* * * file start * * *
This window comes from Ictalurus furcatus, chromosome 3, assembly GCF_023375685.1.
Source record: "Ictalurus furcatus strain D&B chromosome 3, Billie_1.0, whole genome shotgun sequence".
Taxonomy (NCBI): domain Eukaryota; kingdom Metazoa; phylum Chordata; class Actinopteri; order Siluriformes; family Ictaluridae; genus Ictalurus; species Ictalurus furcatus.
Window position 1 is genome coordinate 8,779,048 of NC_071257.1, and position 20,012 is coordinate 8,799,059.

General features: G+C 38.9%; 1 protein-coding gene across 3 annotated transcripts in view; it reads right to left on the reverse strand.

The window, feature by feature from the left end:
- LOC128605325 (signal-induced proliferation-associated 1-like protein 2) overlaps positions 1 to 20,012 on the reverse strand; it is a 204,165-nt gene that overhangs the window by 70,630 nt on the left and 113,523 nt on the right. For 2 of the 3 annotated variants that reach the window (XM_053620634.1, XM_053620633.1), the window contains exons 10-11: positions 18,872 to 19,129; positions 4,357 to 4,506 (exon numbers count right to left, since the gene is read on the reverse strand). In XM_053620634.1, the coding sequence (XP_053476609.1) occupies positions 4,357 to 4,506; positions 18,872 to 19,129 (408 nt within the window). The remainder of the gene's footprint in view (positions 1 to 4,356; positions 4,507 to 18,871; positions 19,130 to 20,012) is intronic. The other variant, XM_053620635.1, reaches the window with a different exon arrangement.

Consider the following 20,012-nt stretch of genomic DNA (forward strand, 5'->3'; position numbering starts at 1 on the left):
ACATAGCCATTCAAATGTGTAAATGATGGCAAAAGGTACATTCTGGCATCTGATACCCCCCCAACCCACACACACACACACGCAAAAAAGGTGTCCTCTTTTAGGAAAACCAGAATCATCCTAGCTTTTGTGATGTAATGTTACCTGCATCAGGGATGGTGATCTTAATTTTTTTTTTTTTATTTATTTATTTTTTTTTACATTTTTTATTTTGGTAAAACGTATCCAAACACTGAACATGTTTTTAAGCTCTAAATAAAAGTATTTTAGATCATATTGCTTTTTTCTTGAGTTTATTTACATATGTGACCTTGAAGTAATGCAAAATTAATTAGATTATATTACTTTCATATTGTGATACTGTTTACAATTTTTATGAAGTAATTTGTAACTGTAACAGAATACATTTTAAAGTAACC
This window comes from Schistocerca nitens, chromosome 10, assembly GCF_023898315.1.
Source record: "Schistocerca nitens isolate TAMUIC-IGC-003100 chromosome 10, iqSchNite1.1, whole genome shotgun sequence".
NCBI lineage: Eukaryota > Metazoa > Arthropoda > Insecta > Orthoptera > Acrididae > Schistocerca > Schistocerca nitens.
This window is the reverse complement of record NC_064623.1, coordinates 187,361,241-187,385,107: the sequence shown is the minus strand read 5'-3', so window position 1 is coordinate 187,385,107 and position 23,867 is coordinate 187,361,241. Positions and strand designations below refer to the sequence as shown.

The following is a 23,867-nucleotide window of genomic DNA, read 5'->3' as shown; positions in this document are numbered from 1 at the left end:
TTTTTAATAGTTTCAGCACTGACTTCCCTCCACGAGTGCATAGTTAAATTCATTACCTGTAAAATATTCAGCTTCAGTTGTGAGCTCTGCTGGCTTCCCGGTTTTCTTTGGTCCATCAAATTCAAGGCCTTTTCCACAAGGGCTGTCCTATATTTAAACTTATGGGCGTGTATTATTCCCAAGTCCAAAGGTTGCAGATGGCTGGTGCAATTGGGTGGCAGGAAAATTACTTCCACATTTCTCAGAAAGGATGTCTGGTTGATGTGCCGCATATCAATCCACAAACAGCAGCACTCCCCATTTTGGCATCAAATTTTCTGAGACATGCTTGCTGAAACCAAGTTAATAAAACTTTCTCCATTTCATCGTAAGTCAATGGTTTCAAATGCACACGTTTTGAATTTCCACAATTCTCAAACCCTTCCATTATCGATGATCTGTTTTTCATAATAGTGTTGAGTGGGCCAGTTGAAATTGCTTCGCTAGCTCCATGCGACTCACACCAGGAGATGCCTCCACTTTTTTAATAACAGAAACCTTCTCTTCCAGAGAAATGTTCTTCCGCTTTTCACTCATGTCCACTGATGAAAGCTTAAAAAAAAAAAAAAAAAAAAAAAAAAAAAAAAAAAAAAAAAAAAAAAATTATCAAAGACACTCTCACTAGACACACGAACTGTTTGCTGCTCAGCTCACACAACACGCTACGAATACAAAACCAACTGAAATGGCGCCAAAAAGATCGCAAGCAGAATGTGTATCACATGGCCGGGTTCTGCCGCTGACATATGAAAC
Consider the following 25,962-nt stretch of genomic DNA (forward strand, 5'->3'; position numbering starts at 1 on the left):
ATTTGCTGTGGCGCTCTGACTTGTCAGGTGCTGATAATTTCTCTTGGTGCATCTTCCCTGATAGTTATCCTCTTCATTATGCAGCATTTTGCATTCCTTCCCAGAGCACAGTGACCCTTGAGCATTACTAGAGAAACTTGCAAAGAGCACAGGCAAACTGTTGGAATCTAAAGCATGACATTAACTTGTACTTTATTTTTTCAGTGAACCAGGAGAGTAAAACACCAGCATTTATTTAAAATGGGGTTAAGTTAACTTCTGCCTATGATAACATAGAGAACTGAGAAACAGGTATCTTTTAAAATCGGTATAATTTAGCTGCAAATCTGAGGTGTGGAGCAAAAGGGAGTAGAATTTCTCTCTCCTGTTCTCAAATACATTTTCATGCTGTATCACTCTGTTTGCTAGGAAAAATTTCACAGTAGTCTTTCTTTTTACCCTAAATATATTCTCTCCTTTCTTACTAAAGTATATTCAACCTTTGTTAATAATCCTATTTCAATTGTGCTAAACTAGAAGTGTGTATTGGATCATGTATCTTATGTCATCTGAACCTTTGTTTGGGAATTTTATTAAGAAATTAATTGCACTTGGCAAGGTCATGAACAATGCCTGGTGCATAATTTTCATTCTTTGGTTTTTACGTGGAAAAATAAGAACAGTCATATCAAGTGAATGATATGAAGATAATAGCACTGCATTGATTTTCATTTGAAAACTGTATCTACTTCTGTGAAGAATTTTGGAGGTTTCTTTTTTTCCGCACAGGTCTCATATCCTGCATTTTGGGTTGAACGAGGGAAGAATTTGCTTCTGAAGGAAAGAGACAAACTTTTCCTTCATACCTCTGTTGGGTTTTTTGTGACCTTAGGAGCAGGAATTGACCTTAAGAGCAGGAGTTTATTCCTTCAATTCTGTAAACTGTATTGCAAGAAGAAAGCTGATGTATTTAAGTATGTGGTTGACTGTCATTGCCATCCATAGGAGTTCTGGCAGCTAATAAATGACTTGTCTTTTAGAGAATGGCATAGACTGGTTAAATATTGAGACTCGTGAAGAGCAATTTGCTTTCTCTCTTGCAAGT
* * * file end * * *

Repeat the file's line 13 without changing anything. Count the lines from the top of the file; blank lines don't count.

This window is the reverse complement of record NC_064623.1, coordinates 187,361,241-187,385,107: the sequence shown is the minus strand read 5'-3', so window position 1 is coordinate 187,385,107 and position 23,867 is coordinate 187,361,241. Positions and strand designations below refer to the sequence as shown.